I state all of this because of the recent brouhaha over “critical race theory” being taught in classrooms. Instigated by mostly Republican national and state political leaders (see here and here), there is no there, there. Largely because there are no data, past or present, on what content teachers do actually teach daily in schools, districts, and states. Statements about actual teaching of the theory are no more than hot air and excited panting.

Sorry, but I have to repeat that: there are no data, past or present on what content teachers do actually teach daily in schools, districts, and states.

Finding teachers who have taught “critical race theory” is nearly impossible not because of fear but simply because it seldom appears in actual lessons.

Surely, teachers refer to state and district curriculum guides, use textbooks, and assign homework that give clues to what content and skills they include in their lessons, but beyond that, all we know is what teachers say they are teaching, students recollect from lessons, and administrators aver is being taught. And “critical race theory” whatever it is (see here and here), rarely, if at all, enters teachers’ vocabulary much less the content of a lesson. In the hundreds of classrooms I have observed in the Bay area over 20 years, maybe one, perhaps two, came even close to mentioning or discussing it in a lesson.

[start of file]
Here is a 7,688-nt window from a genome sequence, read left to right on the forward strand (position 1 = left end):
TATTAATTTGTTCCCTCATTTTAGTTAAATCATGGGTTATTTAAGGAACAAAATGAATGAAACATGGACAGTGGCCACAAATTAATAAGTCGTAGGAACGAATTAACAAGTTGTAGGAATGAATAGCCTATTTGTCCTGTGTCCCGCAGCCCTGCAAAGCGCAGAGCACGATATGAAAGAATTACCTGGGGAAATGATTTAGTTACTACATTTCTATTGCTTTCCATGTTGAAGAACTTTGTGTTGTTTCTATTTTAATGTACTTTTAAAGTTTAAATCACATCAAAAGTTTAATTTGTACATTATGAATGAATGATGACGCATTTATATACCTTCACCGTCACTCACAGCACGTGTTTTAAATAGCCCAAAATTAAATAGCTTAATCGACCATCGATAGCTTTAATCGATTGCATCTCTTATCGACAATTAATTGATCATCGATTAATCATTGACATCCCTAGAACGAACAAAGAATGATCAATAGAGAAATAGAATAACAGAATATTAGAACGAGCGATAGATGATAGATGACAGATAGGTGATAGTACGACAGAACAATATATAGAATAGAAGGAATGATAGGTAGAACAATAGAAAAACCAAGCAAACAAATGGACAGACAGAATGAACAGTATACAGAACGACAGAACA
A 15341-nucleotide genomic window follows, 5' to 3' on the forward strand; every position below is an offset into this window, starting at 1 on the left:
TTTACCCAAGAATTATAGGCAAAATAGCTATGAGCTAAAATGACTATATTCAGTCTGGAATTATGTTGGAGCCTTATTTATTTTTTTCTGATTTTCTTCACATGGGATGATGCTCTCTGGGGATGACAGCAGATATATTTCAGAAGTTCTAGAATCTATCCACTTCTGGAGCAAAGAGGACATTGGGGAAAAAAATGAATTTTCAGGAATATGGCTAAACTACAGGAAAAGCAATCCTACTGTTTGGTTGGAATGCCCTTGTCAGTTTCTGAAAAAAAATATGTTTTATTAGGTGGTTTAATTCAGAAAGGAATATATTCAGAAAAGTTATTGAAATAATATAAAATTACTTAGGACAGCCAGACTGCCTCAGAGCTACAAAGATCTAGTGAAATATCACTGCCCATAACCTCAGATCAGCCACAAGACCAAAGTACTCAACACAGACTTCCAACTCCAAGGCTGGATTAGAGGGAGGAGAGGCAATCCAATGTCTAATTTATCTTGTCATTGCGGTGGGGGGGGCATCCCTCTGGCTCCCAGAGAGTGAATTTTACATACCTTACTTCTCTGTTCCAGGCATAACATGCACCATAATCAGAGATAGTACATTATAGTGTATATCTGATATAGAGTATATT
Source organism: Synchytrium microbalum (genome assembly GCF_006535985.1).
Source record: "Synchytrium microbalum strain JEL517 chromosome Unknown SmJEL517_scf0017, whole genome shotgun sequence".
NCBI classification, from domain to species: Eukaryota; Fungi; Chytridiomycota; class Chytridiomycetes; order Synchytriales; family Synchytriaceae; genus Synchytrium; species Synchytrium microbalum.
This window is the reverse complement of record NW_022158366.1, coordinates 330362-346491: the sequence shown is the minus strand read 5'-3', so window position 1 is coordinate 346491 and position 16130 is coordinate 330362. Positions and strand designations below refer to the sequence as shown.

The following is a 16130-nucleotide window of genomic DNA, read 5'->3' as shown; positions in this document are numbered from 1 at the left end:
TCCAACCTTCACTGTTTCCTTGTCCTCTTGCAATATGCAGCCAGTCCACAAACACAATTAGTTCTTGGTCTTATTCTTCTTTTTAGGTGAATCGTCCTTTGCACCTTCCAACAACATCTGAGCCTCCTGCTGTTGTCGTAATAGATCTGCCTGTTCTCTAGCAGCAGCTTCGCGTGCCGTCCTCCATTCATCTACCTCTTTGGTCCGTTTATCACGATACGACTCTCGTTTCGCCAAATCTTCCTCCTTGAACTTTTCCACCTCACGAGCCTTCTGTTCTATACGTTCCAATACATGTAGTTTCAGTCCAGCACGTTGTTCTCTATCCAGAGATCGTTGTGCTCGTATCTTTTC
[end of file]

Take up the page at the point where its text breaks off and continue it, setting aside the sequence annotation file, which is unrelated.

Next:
Many times in the past have deep cultural splits among Americans, in this instance about race, been fought out within the nation’s public schools (see here and here). Until evidence of teaching practices are collected about whether or not or to what degree “critical race theory” is taught in U.S. schools, the current hysteria about the theory being actually taught is no more than another instance of political bluster wrapped around another educational kerfuffle.

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Whatever Happened to “Ambitious” Teaching?

Over the past decade, thoughtful observers seeking improvement in public school teaching and student learning have advanced concepts of “ambitious teaching” and “deeper learning” (see here, here and here). Both raise the low bar that earlier reformers had set to initiate and adopt reforms aimed at classrooms such as adopting new reading programs, using innovative textbooks, or loading on student computers dazzling pieces of software. It was a low bar to these advocates because they sought a more thoughtful form of teaching that gets students of all ages to inquire, question, and poke at contradictions across all academic subjects. These champions of ambitious teaching and deeper learning believed that lessons, be they teacher- or student-directed, can go beyond the superficial and stimulate students’ curiosity and achieve learning goals heretofore thought impossible.